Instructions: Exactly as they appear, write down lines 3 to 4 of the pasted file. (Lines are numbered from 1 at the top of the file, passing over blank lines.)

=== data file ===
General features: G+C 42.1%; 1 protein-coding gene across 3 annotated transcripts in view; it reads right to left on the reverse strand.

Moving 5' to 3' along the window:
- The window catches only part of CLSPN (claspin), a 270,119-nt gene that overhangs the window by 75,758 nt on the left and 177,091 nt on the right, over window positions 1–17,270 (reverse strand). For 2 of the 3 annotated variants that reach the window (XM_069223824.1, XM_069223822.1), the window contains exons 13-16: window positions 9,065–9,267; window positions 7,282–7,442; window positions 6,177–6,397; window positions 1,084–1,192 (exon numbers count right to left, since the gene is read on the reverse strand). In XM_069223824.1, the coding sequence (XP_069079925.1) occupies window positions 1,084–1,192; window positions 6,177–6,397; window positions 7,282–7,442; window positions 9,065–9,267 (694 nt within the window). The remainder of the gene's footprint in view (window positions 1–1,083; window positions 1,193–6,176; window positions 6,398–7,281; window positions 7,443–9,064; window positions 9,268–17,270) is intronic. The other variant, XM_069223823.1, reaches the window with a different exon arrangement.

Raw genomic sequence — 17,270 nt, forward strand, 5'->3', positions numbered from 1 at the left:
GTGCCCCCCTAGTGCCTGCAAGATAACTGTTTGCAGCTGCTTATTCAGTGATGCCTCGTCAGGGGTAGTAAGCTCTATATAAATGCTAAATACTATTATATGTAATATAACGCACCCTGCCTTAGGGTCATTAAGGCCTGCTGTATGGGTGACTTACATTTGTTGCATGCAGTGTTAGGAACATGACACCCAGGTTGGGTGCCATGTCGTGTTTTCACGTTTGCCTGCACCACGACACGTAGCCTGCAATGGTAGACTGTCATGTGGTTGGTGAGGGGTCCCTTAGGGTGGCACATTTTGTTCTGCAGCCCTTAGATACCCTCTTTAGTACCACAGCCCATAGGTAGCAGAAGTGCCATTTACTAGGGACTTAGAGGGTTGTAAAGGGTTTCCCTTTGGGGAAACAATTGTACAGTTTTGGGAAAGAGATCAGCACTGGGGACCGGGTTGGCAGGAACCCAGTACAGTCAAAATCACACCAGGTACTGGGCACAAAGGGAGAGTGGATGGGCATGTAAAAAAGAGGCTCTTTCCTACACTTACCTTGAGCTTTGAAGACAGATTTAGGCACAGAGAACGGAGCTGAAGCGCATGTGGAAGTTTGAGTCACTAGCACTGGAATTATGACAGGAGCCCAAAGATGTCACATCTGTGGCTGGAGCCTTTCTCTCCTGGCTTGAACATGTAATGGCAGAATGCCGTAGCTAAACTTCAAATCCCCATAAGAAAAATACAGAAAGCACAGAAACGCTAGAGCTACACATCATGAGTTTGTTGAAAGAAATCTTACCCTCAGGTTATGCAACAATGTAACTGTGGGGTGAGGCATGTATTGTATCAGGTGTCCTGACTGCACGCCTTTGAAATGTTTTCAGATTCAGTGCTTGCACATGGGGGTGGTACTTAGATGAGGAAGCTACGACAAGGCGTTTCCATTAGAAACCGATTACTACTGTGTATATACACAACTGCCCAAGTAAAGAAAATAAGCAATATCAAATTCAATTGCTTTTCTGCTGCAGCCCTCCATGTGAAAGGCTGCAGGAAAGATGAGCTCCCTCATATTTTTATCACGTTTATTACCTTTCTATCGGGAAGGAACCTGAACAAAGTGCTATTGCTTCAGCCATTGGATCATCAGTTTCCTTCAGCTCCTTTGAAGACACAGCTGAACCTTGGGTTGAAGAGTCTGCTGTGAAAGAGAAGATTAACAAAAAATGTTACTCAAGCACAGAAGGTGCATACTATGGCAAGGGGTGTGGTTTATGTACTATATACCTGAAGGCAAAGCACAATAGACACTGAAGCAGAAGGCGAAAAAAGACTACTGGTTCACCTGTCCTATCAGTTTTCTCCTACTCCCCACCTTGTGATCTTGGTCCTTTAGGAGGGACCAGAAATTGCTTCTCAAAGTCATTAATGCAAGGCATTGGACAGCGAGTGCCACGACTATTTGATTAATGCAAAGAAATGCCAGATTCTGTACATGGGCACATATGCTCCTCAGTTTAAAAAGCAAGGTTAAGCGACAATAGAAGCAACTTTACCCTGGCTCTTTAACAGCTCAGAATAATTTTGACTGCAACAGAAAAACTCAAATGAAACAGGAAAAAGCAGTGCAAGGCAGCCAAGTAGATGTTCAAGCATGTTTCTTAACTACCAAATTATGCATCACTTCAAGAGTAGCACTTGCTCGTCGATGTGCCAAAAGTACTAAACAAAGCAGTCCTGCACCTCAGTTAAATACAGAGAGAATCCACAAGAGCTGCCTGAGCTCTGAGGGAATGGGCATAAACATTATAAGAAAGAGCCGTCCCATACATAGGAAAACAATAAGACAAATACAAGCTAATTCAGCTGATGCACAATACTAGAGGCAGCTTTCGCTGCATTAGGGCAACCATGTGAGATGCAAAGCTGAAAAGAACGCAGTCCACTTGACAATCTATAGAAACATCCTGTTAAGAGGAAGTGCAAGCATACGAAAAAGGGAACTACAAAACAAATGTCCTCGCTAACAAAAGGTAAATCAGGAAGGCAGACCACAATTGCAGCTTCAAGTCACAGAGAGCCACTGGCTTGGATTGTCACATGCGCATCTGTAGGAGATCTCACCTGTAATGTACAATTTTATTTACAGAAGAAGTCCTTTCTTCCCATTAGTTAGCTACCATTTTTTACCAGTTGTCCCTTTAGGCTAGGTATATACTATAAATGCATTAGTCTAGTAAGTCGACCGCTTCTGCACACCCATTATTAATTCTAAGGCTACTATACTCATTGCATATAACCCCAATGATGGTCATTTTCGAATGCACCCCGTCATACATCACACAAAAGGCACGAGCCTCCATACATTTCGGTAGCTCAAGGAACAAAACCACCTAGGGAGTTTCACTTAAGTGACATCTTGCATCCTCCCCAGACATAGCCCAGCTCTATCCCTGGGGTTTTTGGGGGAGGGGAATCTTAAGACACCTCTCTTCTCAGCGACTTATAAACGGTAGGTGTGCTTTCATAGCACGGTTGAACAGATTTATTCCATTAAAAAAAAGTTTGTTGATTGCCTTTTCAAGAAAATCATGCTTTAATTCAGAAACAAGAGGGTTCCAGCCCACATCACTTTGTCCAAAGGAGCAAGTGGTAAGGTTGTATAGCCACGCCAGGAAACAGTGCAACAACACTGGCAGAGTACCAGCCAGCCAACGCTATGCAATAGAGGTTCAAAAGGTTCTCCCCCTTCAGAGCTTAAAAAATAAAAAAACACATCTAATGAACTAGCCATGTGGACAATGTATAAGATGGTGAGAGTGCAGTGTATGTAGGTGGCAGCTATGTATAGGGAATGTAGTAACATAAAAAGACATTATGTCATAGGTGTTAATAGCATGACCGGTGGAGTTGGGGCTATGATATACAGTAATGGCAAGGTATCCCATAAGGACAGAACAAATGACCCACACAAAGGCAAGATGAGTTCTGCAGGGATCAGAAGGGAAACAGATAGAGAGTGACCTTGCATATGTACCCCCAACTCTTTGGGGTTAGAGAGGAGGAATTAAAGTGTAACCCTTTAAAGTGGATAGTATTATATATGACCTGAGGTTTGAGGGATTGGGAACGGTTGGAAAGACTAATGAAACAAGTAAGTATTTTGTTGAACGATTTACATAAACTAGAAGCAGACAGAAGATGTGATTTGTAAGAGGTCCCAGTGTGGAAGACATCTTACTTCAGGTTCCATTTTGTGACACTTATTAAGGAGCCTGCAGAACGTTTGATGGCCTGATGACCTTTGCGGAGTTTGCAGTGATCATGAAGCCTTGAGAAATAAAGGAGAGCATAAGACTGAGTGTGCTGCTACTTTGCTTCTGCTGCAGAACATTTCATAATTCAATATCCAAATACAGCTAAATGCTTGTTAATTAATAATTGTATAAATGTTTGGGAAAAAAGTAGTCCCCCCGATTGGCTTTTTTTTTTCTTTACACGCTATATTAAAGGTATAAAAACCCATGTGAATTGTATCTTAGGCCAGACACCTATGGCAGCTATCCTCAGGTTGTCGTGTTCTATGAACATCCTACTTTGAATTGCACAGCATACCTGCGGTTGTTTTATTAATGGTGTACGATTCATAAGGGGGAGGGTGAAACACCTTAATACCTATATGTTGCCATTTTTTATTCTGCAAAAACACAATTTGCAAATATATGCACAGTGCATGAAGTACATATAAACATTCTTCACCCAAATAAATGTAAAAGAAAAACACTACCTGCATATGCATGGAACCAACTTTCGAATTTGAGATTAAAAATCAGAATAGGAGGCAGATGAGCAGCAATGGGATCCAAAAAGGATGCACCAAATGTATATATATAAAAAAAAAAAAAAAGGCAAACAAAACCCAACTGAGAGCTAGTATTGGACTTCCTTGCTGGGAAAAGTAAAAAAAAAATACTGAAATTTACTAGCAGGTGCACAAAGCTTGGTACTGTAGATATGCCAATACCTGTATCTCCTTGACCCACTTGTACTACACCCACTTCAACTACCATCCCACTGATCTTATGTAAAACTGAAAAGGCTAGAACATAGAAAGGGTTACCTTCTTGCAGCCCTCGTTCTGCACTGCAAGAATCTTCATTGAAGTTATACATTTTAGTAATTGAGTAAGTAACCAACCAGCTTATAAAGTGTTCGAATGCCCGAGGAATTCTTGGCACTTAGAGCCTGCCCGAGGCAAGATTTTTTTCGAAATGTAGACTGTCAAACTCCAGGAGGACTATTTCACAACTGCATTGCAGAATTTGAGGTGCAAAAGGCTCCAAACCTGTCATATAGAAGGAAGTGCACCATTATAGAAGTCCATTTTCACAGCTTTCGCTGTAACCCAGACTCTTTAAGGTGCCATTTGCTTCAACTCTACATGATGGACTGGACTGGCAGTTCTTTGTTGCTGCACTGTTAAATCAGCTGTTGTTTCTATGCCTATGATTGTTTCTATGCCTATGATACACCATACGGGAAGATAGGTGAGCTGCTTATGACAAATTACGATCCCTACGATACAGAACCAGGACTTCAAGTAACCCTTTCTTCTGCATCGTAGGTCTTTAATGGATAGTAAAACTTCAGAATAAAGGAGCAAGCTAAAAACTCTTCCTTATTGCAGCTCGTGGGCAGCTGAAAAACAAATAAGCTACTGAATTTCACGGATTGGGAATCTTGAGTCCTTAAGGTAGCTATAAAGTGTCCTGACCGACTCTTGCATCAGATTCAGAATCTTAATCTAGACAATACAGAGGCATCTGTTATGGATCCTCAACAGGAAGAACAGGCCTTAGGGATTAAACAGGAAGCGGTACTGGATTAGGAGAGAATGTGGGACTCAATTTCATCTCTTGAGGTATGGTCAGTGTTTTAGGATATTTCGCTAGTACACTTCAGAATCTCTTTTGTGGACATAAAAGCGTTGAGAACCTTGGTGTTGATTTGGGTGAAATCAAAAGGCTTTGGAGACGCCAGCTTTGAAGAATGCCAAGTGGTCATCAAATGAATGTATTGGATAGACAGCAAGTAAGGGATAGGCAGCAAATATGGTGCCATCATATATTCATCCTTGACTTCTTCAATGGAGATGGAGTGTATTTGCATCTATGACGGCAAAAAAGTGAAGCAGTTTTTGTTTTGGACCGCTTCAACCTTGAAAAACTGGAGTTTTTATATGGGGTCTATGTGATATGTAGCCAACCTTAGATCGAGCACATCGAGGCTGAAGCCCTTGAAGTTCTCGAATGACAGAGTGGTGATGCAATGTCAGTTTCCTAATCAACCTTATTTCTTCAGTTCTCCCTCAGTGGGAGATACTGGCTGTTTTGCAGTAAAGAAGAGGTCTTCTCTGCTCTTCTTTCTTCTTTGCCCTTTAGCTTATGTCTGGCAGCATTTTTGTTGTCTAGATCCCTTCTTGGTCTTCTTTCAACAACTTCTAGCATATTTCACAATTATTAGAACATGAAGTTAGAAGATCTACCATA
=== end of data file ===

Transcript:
- The window catches only part of CLSPN (claspin), a 270,119-nt gene that overhangs the window by 75,758 nt on the left and 177,091 nt on the right, over window positions 1–17,270 (reverse strand). For 2 of the 3 annotated variants that reach the window (XM_069223824.1, XM_069223822.1), the window contains exons 13-16: window positions 9,065–9,267; window positions 7,282–7,442; window positions 6,177–6,397; window positions 1,084–1,192 (exon numbers count right to left, since the gene is read on the reverse strand). In XM_069223824.1, the coding sequence (XP_069079925.1) occupies window positions 1,084–1,192; window positions 6,177–6,397; window positions 7,282–7,442; window positions 9,065–9,267 (694 nt within the window). The remainder of the gene's footprint in view (window positions 1–1,083; window positions 1,193–6,176; window positions 6,398–7,281; window positions 7,443–9,064; window positions 9,268–17,270) is intronic. The other variant, XM_069223823.1, reaches the window with a different exon arrangement.

Raw genomic sequence — 17,270 nt, forward strand, 5'->3', positions numbered from 1 at the left: